The Quarternary Laacher See volcano erupted over 5 km3 of zoned phonolitic tephra: the Lower Laacher See Tephra (LST) corresponds to the top, the Middle LST to the middle, and the Upper LST to the bottom of the magma chamber. The tephra deposit contains rare xenoliths of carbonatite-bearing rocks which are divided into three groups:
(1) Calcite bearing nosean-syenite with < 5 cm-sized sövite droplets are examples coexisting immiscible carbonatite and silicate melts. (2) Heterogeneous sövite-syenites with eutectic intergrowth of calcite, sanidine and nosean are either layered or unlayered and examples for the crystallisation from a mixed silicate-carbonatite melt with up to 60 % carbonate. Finally (3) calcite bearing syenites with interstitial calcite and small rounded inclusions of calcite in minerals occur. The relative abundance of carbonate in the bulk of the xenoliths is about 5 to 10 wt.%. In order to define the relationship between phonolite magma and carbonatite-bearing rocks, we analysed carbon and oxygen isotopes in the carbonate and silicate fractions, major and trace elements of minerals and glasses by electron microprobe, and bulk rocks as well as separated sövitic and syenitic parts of heterogeneous samples by XRF and ICP-MS.
Carbon and oxygen isotopic compostitions of calcite show typical mantle values, but carbonate poor samples have also heavier oxygen- and lighter carbon-isotope values. Whole rock silicate oxygen isotope ratios are similar to the host phonolite. The compositions of silicate minerals in sövite-droplets and related syenite are identical, indicating liquid immiscible carbonatite and silicate melts were in
equilibrium. Compared to the phonolite phenocrysts, the composition of silicate minerals in the carbonatite-bearing rocks is different: plagioclase and sphene are absent while calcite, pyrochlore and orthite are present. Sanidine and nosean of the carbonatite-bearing rocks have higher Na contents than the phonolite phenocrysts; biotite, clinopyroxene, and magnetite have higher Mn contents, apatite has higher REE contents. Thus the compositional range of silicates in the carbonatite-bearing rocks extend beyond those of the most evolved phonolites (Lower LST). The compositions of interstitial silicate glasses cover the compositional range of the phonolite matrix glasses.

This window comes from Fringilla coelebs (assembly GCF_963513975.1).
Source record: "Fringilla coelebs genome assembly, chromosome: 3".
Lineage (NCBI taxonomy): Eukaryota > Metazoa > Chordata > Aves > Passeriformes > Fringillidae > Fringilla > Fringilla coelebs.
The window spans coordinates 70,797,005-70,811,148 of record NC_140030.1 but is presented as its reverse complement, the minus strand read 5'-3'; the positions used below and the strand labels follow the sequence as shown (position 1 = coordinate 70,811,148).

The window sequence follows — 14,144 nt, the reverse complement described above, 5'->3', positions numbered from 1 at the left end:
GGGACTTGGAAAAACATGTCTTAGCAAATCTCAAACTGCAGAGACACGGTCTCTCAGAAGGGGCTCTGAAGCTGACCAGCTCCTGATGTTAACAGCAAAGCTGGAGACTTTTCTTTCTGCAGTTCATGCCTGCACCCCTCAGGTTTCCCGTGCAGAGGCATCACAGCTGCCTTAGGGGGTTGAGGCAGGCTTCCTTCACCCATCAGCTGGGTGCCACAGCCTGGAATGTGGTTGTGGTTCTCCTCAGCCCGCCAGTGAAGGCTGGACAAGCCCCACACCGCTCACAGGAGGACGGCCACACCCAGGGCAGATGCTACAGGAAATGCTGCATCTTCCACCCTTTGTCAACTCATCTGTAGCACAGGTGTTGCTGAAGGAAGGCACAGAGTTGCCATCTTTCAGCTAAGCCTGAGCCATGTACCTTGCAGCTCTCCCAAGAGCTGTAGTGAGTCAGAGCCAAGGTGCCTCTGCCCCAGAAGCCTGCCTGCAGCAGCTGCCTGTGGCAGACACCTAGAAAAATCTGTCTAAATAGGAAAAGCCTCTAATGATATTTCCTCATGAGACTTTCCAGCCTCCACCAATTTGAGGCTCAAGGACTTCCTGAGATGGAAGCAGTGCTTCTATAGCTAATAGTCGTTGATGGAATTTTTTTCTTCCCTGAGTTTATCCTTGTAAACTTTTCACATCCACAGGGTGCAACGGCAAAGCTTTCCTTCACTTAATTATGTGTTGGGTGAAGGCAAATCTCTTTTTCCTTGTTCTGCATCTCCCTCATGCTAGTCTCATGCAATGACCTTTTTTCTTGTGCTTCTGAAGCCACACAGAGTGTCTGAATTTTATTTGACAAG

The trace elements in the carbonatite-bearing rocks are similar to the phonolite trace element patterns. Both types of rocks show negative spikes of Ba, K, Sr, P, Ti and Sc whereas Zr, Hf, Ta, Th and U are enriched. A negative Eu-anomalie, which only occurs in the most evolved phonolites, is also present in the carbonatite-bearing rocks. Compared to the most evolved Lower LST, the carbonatite-bearing rocks are less MREE depleted, have a smaller negative Eu-anomaly and are less LREE enriched.
Trace element compositions of samples with variable carbonate content allowed us to define the enmember-compositions of the two immiscible syenite and sövite melts. Ca, Mn, Sr, Y, and REE are enriched in the sövite while Si, Al, Na, K, S, Rb, Zr, and Hf are enriched in the syenite. The trace element compositions of the most evolved phonolites are intermediate between the calculated endmembers and show parallel REE-patterns. Mass balance calculations show that a calculated initial phonolite was intermediate between MLST and LLST compositions (but more quite volaite-rich) and produced by unmixing 5 to 10 %wt. of sövite and 90 to 95 %wt. syenite. In this scenario, the carbonate-rich (up to 60 wt.%) sövite-syenites can only be explained if separation concentration and remixing is assumed to enrich the carbonate fraction in the hybrid magma.
We conclude that during the zonation process of the Laacher See magma chamber a portion of the residing magma separated from the main chamber. This separation ocurred after a main phase fractional crystallisation in the phonolite and before the uppermost Lower LST had evolved. The separated magma must have been very volatile-rich and later evolved independently from the main chamber. This magma reached the miscibillity gap between silcate and carbonate melt during its further evolution. About 5 to 10% of carbonatite magma unmixed from syenite melt and coalesced into droplets. This stage is represented by the syenites with sövite droplets (type 1). The carbonatite droplets ascended due to their lower density and became enriched in the upper parts of the system. A change in physical conditions (increasing temperature; decrasing pressure) and the loss of alkalies by a CO2-, F-, S-, Ca-, Mn- and REE-rich fluid caused the remixing of the carbonatite- and silicate melts. Thus the hybrid Sövite-Syenites (type 2) were formed. The calcite-bearing syenites (type 3) represent the plutonic equivalent of initial carbonate-bearing melt, which was depleted in carbonatite-compatible trace elements by unmixing and loss of the carbonate fraction.